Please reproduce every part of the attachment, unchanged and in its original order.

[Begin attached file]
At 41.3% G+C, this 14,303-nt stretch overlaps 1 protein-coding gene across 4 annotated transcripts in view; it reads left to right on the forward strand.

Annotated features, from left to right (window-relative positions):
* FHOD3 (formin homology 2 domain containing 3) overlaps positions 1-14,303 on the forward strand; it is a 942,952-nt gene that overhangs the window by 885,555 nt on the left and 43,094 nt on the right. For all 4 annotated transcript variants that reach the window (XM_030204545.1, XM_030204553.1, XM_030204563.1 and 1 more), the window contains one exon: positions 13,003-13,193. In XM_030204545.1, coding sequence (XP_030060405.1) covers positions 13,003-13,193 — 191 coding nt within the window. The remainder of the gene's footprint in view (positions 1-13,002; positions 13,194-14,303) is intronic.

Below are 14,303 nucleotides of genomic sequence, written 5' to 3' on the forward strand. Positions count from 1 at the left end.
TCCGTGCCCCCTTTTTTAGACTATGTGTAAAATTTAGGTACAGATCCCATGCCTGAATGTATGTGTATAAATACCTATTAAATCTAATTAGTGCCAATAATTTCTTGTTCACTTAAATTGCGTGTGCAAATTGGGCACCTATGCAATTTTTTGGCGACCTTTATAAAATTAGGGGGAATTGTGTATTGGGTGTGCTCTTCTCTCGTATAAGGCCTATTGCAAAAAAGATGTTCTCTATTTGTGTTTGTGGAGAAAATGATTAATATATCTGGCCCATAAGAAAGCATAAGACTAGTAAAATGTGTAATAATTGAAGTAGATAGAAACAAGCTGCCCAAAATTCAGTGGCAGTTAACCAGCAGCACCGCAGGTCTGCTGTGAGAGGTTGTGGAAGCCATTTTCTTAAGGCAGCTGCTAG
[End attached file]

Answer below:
At 41.3% G+C, this 14,303-nt stretch overlaps 1 protein-coding gene across 4 annotated transcripts in view; it reads left to right on the forward strand.

Annotated features, from left to right (window-relative positions):
* FHOD3 (formin homology 2 domain containing 3) overlaps positions 1-14,303 on the forward strand; it is a 942,952-nt gene that overhangs the window by 885,555 nt on the left and 43,094 nt on the right. For all 4 annotated transcript variants that reach the window (XM_030204545.1, XM_030204553.1, XM_030204563.1 and 1 more), the window contains one exon: positions 13,003-13,193. In XM_030204545.1, coding sequence (XP_030060405.1) covers positions 13,003-13,193 — 191 coding nt within the window. The remainder of the gene's footprint in view (positions 1-13,002; positions 13,194-14,303) is intronic.

Below are 14,303 nucleotides of genomic sequence, written 5' to 3' on the forward strand. Positions count from 1 at the left end.
TCCGTGCCCCCTTTTTTAGACTATGTGTAAAATTTAGGTACAGATCCCATGCCTGAATGTATGTGTATAAATACCTATTAAATCTAATTAGTGCCAATAATTTCTTGTTCACTTAAATTGCGTGTGCAAATTGGGCACCTATGCAATTTTTTGGCGACCTTTATAAAATTAGGGGGAATTGTGTATTGGGTGTGCTCTTCTCTCGTATAAGGCCTATTGCAAAAAAGATGTTCTCTATTTGTGTTTGTGGAGAAAATGATTAATATATCTGGCCCATAAGAAAGCATAAGACTAGTAAAATGTGTAATAATTGAAGTAGATAGAAACAAGCTGCCCAAAATTCAGTGGCAGTTAACCAGCAGCACCGCAGGTCTGCTGTGAGAGGTTGTGGAAGCCATTTTCTTAAGGCAGCTGCTAG